Build better Angular 2+ applications with NGRX State Management

Wojciech Parys
May 11, 2018

How ngrx will save your bandwidth and development process.

In this article we’ll dive into RxJS-powered state management for Angular applications, inspired by Redux. How this approach can improve medium- and large-scale application development process, what are the benefits of using ngrx and what are the core principles behind it.

What’s So Hard About Managing the State?

Let’s take a look at the image below.

Angular A

This is just a typical application. It looks relatively simple, just a few components and services, but as you can see there are a lot of connections. We’ve got a lot of things going on, and the state of our application is actually edited and queried from all over our code. That can lead to issues, because, as our application grows, maintenance and always knowing where new state is added to it, and which services of our app could potentially override existing state, can be difficult. It can be hard to keep track of where the state gets changed and queried in our application. Of course, you can get rid of storing state in the service and call back-end for new data every time when a component is initialized, but it will cost you a lot of bandwidth.

Real Life Problem

At Nexocode we are working on a big Angular application, which has a lot of components and data which is changing all the time. We also deliver our data in real-time connection and in many components we are using same data in particular cases.

For example, we have a component that’s listing many documents, there is also a details page of each document and statistics pages where we need to count some partial data from some documents. Each of them belongs to a user who also has list, details, and statistics. There are also related reviewers and admins, so there are many connections.

So, as you can see, it’s hard to keep track of the app state and we always have to know where our state will change and where we should update it.

Redux to the Rescue!

In the Redux approach you have one central store in your application. So, one central place where you can manage all your application state, the single source of truth. Let’s take a closer look at the image:

Angular B

Your components and services are now calling to one central store. You don’t have to worry about what service you have to provide in a component, or if you should update data only in one service or more. All will be covered by ngrx, so your code will be much cleaner and more readable. You can get rid of all if-statements in your services where you had to check if the data is already loaded or not. Also, if you didn’t store your data before, you will save a lot of bandwidth.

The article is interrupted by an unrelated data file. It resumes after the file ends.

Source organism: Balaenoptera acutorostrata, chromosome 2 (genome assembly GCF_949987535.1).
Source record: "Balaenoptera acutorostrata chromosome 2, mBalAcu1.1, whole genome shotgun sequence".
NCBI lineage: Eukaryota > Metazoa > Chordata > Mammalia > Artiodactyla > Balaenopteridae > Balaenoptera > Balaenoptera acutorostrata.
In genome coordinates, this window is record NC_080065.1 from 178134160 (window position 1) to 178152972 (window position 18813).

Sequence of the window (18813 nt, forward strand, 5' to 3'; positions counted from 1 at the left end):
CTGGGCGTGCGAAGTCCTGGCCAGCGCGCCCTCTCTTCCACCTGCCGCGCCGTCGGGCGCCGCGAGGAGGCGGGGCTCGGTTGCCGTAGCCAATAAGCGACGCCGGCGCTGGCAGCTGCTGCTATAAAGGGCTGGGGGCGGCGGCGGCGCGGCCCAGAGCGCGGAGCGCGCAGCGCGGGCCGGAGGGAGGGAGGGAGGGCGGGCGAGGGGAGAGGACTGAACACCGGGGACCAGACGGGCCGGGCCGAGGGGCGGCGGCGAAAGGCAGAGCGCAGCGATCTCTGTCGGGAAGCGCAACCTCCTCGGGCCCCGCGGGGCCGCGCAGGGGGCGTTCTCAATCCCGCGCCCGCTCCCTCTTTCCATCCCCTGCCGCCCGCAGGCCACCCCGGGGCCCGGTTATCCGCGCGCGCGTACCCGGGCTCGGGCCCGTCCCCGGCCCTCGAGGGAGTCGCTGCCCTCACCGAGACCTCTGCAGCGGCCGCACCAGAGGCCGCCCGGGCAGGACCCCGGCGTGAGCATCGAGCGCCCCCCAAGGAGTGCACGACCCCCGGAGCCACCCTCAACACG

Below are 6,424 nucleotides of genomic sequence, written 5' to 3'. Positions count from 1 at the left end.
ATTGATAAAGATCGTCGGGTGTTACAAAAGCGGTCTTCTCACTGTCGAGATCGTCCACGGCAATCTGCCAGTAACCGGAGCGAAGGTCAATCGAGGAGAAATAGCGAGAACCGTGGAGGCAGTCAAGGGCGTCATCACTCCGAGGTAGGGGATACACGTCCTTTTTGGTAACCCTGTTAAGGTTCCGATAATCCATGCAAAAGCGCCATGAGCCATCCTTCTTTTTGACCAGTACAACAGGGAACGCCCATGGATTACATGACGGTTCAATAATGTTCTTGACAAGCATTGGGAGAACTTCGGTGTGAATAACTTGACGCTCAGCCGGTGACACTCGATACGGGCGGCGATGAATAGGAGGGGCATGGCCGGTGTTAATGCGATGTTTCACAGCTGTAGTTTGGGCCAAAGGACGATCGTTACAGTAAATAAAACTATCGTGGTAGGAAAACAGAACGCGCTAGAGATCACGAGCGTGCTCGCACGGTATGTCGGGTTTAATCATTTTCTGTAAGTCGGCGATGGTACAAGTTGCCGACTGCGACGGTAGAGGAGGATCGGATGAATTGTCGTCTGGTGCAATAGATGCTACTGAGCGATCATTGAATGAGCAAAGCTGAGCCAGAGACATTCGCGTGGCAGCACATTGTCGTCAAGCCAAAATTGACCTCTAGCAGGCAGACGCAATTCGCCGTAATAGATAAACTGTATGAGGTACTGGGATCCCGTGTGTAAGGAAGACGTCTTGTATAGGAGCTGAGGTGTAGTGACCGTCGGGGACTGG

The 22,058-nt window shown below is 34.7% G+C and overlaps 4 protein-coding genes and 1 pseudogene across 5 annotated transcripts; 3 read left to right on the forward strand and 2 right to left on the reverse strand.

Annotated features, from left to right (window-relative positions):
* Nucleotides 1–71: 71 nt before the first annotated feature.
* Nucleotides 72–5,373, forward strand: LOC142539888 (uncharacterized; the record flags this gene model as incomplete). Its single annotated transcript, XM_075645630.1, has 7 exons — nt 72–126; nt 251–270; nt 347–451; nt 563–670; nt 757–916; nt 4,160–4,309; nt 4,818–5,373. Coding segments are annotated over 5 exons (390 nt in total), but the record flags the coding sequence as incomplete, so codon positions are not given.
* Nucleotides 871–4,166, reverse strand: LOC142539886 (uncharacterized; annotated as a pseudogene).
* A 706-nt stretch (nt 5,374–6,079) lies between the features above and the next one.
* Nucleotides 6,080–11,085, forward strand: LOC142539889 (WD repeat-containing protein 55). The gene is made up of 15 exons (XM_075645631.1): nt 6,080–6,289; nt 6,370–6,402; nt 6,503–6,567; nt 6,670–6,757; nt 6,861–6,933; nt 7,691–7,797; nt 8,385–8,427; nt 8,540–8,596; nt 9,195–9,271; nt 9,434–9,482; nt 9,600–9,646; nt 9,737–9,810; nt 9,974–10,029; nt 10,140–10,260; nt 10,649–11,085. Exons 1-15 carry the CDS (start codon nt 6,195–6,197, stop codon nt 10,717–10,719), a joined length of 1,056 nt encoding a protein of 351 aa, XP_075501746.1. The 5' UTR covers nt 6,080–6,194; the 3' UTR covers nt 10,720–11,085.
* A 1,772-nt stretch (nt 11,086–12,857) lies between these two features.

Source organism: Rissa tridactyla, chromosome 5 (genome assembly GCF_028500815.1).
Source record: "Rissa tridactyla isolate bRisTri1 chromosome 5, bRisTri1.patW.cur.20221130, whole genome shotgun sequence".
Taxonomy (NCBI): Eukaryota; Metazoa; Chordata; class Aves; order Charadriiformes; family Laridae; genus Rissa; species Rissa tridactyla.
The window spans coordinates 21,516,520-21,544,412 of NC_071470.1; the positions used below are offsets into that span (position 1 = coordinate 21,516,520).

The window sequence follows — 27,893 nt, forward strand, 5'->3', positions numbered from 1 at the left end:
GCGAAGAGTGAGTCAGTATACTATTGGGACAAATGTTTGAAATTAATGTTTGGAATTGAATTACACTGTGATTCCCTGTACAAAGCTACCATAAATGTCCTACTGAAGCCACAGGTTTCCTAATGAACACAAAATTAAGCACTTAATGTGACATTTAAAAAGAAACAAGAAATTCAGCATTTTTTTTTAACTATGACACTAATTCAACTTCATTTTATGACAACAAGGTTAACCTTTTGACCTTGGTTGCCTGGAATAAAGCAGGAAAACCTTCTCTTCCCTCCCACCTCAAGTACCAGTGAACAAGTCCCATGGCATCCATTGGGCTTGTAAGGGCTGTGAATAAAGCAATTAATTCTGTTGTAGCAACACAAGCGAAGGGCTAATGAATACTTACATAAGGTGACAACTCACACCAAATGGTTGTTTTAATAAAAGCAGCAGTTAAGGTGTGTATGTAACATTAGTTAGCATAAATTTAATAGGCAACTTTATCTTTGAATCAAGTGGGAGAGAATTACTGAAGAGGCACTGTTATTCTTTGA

Pros and Cons

  • Immutable data - state is read-only
  • Predictability, maintainability
  • Really helpful dev tools (time traveling)
  • Pure functions update state
  • Single source of truth
  • Universal apps (SSR)
  • Good code separation
  • Fast bug fixing due to 1-4
  • Much better performance with OnPush Strategy
  • More files and code

Your components and services are now calling to one central store. You don’t have to worry about what service you have to provide in a component, or if you should update data only in one service, or more. All will be covered by ngrx, so your code will be much cleaner and more readable. You can get rid of all if statements in your services where you had to check if the data is already loaded or not. Also, if you didn’t store your data before, you will save a lot of bandwidth.

How to start

First you have to install ngrx packages from https://github.com/ngrx/platform:

npm install @ngrx/store @ngrx/effects --save

or if you’re using Yarn

yarn add @ngrx/store @ngrx/effects --save

When you’re done lets create folder structure and first action.

project_root
└───store
│   └───actions
│   └───effects
│   └───reducers
│   └───selectors
│   └───index.ts
├── app.component.ts
├── app.module.ts
import { Action } from '@ngrx/store';  
  
export const LOAD_USERS = '[Users] Load Users';  // It's good practice to add namespace for each action module
export const LOAD_USERS_FAIL = '[Users] Load Users Fail';  
export const LOAD_USERS_SUCCESS = '[Users] Load Users Success';  
  
export class LoadUsers implements Action {  
  readonly type = LOAD_USERS;  
}  
  
export class LoadUsersFail implements Action {  
  readonly type = LOAD_USERS_FAIL;  
  
  constructor(public payload: any) {}  
}  
  
export class LoadUsersSuccess implements Action {  
  readonly type = LOAD_USERS_SUCCESS;  
  
  constructor(public payload: any) {}  
}  
  
// Action types  
export type UsersAction = LoadUsers | LoadUsersFail | LoadUsersSuccess;